The ability of endothelial cells to convert forces from blood flow to biochemical signals underlies vascular health and disease. While the mechanisms of endothelial cell mechanotransduction are still an area of ongoing research, a picture is emerging that encompasses the temporal and spatial complexity of blood flow patterns and the highly heterogeneous and dynamic mechanical properties of endothelial cells. In this framework, cell sense blood flow-induced shear stress through specialized structures such as the glycocalyx, membrane microdomains, focal adhesions and adherens junctions, where forces are converted to biochemical signaling cascades via alterations in protein conformations and associations. The result of these processes are the production of vasodilators and the activation of genetic transcription factors that lead to changes in endothelium permeability, adhesiveness to circulating leukocytes and platelets, and changes in vascular diameter. Therefore, understanding the mechanobiology of endothelial cells is at the heart of promoting vascular health and predicting, diagnosing, treating, and preventing vascular disease.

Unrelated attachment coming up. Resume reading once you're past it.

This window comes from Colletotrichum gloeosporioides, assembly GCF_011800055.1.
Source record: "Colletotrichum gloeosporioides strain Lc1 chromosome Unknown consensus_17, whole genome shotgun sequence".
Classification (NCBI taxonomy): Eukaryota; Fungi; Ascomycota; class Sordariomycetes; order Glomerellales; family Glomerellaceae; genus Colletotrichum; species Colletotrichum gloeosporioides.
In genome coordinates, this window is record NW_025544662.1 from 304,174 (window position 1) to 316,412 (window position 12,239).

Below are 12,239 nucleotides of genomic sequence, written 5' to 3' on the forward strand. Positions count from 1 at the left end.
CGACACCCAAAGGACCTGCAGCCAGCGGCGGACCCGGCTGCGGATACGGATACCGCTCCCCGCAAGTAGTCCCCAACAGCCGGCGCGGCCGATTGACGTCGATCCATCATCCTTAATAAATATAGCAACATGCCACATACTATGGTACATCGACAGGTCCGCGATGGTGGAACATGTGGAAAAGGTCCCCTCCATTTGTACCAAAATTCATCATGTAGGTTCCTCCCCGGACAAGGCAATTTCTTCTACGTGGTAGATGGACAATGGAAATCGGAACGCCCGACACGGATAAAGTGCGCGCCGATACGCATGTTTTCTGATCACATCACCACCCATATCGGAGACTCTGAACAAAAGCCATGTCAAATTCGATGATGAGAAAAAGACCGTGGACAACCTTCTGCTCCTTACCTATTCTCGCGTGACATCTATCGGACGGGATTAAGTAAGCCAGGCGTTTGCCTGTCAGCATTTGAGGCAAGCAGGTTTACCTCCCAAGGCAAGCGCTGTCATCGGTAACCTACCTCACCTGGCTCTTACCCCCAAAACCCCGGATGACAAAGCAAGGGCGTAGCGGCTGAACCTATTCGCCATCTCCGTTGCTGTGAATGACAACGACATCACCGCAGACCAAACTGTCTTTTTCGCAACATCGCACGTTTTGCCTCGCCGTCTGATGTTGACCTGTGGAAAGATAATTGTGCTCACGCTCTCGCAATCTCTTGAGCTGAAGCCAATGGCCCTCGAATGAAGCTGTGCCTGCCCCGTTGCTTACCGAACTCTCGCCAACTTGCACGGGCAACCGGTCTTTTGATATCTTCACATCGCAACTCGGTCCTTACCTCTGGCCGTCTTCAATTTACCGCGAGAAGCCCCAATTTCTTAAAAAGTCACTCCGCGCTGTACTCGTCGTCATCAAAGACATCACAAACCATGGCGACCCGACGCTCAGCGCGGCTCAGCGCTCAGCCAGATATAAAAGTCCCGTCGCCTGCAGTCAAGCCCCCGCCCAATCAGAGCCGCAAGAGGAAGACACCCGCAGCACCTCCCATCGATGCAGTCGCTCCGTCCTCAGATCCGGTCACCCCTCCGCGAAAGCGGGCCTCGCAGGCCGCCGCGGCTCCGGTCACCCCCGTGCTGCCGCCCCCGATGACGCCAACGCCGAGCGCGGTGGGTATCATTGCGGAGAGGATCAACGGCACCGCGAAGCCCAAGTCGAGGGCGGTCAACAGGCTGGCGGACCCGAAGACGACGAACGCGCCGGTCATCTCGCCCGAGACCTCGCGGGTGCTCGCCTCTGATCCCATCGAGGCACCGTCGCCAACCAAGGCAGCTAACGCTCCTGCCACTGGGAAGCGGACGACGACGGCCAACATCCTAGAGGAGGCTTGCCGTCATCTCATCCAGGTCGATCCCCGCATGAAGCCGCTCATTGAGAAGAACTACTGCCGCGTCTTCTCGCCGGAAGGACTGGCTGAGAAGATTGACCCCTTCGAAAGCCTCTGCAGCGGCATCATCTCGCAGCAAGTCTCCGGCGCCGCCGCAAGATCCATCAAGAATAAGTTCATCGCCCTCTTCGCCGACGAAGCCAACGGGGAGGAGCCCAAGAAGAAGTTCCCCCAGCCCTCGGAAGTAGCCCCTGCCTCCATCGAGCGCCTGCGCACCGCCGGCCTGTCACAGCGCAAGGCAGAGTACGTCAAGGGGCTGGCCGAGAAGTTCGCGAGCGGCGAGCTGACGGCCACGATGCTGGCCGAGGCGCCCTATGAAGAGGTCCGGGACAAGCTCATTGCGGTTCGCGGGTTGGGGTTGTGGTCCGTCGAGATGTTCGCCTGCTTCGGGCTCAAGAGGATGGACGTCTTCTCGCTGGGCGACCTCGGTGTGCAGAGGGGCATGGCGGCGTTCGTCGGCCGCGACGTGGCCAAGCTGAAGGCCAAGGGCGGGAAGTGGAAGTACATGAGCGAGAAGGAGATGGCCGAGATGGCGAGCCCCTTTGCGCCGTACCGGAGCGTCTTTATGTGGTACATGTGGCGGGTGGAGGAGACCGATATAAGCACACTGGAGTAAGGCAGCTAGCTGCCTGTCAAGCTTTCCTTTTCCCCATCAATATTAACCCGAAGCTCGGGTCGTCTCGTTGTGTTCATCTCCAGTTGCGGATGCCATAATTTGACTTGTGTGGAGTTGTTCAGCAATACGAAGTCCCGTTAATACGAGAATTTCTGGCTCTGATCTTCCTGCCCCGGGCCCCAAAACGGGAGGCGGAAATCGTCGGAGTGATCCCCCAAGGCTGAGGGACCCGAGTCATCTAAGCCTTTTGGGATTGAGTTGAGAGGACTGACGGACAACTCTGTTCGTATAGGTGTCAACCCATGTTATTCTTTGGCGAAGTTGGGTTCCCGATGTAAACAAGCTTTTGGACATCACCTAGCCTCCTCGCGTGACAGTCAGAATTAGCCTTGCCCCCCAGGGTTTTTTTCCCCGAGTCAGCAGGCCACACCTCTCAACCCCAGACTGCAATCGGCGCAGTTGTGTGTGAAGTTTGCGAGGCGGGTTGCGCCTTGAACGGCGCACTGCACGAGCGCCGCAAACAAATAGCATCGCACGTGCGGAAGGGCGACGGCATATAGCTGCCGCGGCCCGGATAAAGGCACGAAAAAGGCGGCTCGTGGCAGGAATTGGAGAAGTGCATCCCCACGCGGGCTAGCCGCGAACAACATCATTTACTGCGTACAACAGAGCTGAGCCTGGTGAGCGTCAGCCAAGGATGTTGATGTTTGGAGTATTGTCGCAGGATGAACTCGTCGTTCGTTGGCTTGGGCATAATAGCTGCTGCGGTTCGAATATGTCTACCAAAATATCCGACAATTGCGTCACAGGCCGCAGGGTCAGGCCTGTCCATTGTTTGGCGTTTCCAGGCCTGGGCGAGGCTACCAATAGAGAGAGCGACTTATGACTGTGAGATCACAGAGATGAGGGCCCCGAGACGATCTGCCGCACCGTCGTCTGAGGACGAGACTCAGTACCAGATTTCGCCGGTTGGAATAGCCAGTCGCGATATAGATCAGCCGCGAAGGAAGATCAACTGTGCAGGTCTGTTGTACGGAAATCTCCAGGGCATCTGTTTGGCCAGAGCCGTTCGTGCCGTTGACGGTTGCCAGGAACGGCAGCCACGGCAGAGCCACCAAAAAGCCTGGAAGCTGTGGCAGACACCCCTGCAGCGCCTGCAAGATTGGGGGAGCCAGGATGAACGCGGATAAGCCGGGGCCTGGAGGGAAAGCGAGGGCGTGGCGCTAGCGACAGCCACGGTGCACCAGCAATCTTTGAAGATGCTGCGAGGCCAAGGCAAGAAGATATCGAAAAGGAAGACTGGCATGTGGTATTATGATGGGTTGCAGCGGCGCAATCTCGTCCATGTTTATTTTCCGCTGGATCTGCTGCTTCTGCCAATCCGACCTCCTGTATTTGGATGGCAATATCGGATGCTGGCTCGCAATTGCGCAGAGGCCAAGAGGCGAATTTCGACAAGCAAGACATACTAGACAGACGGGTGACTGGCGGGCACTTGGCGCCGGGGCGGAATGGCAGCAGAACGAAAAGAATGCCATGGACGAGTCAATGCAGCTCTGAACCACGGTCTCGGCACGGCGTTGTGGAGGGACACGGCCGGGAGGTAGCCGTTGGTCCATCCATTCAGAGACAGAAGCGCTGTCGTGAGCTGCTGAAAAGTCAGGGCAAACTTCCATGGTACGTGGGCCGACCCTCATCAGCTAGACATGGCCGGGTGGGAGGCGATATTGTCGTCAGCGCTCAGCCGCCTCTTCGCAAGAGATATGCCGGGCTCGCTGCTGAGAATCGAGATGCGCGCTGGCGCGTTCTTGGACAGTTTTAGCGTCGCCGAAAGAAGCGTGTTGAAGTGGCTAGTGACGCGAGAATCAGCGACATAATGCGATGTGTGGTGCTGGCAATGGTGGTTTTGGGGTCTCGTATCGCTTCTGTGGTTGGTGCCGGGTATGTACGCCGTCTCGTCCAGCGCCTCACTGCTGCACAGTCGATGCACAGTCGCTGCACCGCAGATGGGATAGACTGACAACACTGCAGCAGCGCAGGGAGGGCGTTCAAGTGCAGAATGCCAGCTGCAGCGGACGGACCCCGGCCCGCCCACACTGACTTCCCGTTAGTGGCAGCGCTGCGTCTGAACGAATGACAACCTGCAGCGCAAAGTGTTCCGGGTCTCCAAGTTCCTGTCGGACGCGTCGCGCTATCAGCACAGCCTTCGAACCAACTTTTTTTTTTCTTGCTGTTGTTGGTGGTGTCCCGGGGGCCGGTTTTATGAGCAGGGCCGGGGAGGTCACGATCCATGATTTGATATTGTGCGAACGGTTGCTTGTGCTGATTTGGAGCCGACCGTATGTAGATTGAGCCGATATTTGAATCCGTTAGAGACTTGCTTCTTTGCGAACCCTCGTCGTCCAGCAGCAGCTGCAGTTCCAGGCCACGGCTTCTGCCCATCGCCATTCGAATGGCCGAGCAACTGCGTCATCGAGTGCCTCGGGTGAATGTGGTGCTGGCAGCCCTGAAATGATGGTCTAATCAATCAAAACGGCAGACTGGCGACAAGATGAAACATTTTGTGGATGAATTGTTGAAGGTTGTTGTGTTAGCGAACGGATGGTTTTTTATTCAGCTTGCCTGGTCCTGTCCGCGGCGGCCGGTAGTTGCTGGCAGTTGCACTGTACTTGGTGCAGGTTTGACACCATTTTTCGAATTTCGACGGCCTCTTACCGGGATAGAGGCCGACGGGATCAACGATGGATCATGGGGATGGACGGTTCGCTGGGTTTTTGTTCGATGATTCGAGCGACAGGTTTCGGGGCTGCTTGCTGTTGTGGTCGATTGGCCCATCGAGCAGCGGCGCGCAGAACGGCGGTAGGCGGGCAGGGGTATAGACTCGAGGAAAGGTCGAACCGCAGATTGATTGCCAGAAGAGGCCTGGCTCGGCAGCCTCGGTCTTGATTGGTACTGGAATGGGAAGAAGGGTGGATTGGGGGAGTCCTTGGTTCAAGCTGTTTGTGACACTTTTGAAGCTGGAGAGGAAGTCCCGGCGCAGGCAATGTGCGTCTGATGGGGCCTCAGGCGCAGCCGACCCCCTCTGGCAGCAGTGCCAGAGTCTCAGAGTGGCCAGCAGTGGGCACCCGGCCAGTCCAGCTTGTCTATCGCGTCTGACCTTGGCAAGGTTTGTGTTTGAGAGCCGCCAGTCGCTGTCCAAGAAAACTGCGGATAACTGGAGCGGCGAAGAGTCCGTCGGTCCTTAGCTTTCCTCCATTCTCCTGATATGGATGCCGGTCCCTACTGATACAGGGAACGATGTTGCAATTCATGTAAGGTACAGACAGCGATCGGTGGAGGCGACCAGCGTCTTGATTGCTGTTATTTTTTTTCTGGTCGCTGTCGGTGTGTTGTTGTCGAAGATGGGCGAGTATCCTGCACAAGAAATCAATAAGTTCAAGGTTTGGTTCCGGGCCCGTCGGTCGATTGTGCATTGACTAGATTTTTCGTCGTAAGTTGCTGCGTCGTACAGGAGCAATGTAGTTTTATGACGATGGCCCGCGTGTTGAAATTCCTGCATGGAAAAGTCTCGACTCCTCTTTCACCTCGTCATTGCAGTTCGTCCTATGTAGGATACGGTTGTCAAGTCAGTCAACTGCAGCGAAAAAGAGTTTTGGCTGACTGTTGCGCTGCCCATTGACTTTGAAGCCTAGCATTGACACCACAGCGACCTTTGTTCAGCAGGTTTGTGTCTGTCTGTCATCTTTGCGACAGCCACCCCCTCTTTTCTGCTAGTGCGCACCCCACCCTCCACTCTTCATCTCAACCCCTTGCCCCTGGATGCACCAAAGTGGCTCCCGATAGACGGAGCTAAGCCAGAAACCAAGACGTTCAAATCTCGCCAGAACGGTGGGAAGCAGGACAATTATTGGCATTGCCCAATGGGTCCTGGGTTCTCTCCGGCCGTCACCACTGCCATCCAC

|Original language||English (US)|
|Title of host publication||Vascular Engineering|
|Subtitle of host publication||New Prospects of Vascular Medicine and Biology with a Multidiscipline Approach|
|Number of pages||39|
|State||Published - Jan 1 2016|
All Science Journal Classification (ASJC) codes
- Biochemistry, Genetics and Molecular Biology(all)